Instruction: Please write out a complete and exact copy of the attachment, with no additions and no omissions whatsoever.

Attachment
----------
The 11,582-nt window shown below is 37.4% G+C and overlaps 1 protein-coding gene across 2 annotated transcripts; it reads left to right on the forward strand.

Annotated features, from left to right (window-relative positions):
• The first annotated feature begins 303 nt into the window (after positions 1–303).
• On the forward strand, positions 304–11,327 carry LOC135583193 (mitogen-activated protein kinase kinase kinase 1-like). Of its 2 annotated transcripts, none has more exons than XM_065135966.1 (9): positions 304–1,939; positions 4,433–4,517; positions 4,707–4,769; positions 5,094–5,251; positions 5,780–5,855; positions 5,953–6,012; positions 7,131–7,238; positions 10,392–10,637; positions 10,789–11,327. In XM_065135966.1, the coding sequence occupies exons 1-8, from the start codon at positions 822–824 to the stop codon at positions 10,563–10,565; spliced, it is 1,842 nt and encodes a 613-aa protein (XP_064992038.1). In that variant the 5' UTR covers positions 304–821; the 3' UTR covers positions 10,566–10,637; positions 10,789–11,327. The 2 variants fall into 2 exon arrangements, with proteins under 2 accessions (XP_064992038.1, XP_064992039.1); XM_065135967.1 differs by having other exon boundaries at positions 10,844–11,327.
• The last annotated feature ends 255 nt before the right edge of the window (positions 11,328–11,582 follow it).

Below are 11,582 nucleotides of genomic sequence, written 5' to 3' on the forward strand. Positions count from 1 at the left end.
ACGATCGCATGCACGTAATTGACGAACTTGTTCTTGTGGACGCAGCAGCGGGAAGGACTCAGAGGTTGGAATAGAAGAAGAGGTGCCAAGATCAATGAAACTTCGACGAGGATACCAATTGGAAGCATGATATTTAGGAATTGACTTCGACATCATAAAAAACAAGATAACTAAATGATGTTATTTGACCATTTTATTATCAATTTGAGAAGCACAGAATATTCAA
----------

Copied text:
The 11,582-nt window shown below is 37.4% G+C and overlaps 1 protein-coding gene across 2 annotated transcripts; it reads left to right on the forward strand.

Annotated features, from left to right (window-relative positions):
• The first annotated feature begins 303 nt into the window (after positions 1–303).
• On the forward strand, positions 304–11,327 carry LOC135583193 (mitogen-activated protein kinase kinase kinase 1-like). Of its 2 annotated transcripts, none has more exons than XM_065135966.1 (9): positions 304–1,939; positions 4,433–4,517; positions 4,707–4,769; positions 5,094–5,251; positions 5,780–5,855; positions 5,953–6,012; positions 7,131–7,238; positions 10,392–10,637; positions 10,789–11,327. In XM_065135966.1, the coding sequence occupies exons 1-8, from the start codon at positions 822–824 to the stop codon at positions 10,563–10,565; spliced, it is 1,842 nt and encodes a 613-aa protein (XP_064992038.1). In that variant the 5' UTR covers positions 304–821; the 3' UTR covers positions 10,566–10,637; positions 10,789–11,327. The 2 variants fall into 2 exon arrangements, with proteins under 2 accessions (XP_064992038.1, XP_064992039.1); XM_065135967.1 differs by having other exon boundaries at positions 10,844–11,327.
• The last annotated feature ends 255 nt before the right edge of the window (positions 11,328–11,582 follow it).

Below are 11,582 nucleotides of genomic sequence, written 5' to 3' on the forward strand. Positions count from 1 at the left end.
ACGATCGCATGCACGTAATTGACGAACTTGTTCTTGTGGACGCAGCAGCGGGAAGGACTCAGAGGTTGGAATAGAAGAAGAGGTGCCAAGATCAATGAAACTTCGACGAGGATACCAATTGGAAGCATGATATTTAGGAATTGACTTCGACATCATAAAAAACAAGATAACTAAATGATGTTATTTGACCATTTTATTATCAATTTGAGAAGCACAGAATATTCAA